Think gardening is reserved for rural and suburban communities? Well, think again! As long as you have water and light, joining the urban gardening movement is easy. Don’t let city or metropolitan living stop you from experiencing how rewarding gardening can be!
 

Container Gardening

Want to garden but don’t have soil to plant in or space for raised beds? If so, container gardening is perfect for you. Container gardening, or pot gardening, requires little space, making it ideal for urban environments. While many plants flourish in containers, some types are more suitable than others. Check out this article to find out the best vegetables to grow in containers. Whether your vegetables are grown in the ground or in a container, they need at least six hours of sunlight per day. This may be difficult to achieve in an urban setting, which is why using caddies or casters is recommended. This way, containers can be moved during the day or later in the season as the angle of the sun changes.

 

Fertilizers

Finding the right fertilizer is essential to the growth of plants. When plants are not rooted in the ground, like with container gardening, it’s crucial. Every time you water, nutrients are washed away from the soil, making it very difficult to add the nutrients back. Filling containers with soil from the ground or bagged topsoil are not advised. Instead, fill the containers with a “soilless” potting mix that will absorb moisture and withstand compaction. Then, mix in a liberal amount of granular organic fertilizer. And if you have some, add in a shovelful of compost.
 

Watering

Providing a consistent supply of water is vital to the success of your garden. This is especially relevant in rapidly growing urban areas where water has become a fragile and scarce resource. While hand watering is still a viable option, self-watering planters are a great way to ensure your plants are getting the correct amount of water. Self-watering planters force plants to absorb moisture as they need it, which is a good way to conserve water while also combating the moisture problems that often come with container gardening. Also, consider saving water by harvesting your rain with a rain barrel. Here’s an article that shows you how to make one yourself!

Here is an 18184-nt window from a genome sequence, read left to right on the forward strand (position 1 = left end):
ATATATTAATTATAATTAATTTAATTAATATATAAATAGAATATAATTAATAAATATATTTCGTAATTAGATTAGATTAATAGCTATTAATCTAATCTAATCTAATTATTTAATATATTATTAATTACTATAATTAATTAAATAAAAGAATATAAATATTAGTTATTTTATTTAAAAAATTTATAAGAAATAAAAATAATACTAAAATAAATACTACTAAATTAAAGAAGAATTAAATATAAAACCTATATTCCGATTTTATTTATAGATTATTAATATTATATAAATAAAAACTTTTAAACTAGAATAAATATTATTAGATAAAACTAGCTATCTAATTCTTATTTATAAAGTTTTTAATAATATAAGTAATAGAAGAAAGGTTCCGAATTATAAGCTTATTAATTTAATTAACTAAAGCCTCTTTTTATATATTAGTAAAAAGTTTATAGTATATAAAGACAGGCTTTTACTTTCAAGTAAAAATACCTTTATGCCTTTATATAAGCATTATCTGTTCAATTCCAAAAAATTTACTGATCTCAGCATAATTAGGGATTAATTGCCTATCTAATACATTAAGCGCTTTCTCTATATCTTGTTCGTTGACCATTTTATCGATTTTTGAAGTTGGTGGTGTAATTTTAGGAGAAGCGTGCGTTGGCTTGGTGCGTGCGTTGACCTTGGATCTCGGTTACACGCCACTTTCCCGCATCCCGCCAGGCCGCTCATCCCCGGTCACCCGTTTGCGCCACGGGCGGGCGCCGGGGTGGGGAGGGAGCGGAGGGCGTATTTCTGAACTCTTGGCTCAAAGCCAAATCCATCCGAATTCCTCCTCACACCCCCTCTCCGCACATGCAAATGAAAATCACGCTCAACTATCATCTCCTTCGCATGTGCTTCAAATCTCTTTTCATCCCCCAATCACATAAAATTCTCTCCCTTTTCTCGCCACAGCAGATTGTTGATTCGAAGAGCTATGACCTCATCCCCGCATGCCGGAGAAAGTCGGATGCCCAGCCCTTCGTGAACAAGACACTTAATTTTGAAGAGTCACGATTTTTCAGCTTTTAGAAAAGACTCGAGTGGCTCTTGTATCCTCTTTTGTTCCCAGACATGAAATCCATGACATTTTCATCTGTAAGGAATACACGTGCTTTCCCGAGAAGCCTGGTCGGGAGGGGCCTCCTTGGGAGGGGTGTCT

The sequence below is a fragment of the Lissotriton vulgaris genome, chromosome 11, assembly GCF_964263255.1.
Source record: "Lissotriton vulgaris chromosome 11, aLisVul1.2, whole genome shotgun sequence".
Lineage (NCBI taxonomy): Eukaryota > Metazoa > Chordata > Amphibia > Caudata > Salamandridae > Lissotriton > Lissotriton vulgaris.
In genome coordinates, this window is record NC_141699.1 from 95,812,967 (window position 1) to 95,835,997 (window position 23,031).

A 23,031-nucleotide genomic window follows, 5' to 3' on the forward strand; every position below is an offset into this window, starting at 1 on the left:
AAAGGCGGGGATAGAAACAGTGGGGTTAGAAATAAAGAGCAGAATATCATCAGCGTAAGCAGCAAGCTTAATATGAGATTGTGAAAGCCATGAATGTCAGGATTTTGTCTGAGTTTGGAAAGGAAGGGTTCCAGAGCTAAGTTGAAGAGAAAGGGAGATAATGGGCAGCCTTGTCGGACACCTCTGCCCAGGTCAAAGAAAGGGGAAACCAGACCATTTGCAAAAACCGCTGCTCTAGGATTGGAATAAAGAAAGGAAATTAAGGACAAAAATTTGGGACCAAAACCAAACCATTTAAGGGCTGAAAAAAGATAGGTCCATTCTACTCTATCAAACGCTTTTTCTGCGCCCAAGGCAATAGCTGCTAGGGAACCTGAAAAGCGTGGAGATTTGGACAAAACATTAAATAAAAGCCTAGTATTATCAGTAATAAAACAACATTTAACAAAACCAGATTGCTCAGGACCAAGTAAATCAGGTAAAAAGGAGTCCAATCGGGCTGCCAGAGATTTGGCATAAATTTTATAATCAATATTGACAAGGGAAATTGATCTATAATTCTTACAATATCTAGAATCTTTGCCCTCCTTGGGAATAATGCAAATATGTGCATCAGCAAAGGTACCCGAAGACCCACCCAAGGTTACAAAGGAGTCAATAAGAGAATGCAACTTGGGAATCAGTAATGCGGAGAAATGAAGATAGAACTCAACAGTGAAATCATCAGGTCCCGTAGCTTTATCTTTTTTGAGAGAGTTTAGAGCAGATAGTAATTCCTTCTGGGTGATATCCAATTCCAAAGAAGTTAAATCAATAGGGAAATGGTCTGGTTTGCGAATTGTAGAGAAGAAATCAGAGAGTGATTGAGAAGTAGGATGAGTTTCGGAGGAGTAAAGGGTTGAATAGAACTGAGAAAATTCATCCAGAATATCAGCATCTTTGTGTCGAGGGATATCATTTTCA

Know your Microclimate Conditions

If you’ve gardened before, you may be familiar with hardiness zones and frost dates. These factors determine when and what to plant according to the general area where you live. While they are extremely helpful, they don’t take how conditions differ within the same zone into consideration. Urban environments can be affected by factors that rarely affect rural or suburban gardens like the number of paved surfaces such as roads and parking lots, buildings, acid rain and more. Because of this, urban areas often deviate from zone predictions, making it vital to know your microclimate conditions.


Hydroponic Gardening

Urban farming is quickly adapting to find innovative ways to grow plants with limited space and resources. For many, the solution is a method of soilless gardening known as hydroponics. In hydroponic gardening, plants absorb their nutrients through water and light through low energy LED lighting. This allows plants to be grown year-round and have significantly higher yields. In addition, it requires less water and labor than traditional gardens. Hydroponic systems can be assembled relatively cheaply and are easy-to-use. Learn to build your own, using these articles.

Community Gardens

With increased access to fresh foods and improved mental and physical health, it’s not hard to understand why community gardens are gaining in popularity. Discover the many benefits for yourself by joining or starting a community garden today. If you’re located in the Durham area, check out Seeds for workshops, volunteer opportunities, summer camps, and after-school activities.
 

Looking to get involved? Meet farmers and local vendors, search for events, programs and more at Raleigh City Farm’s website!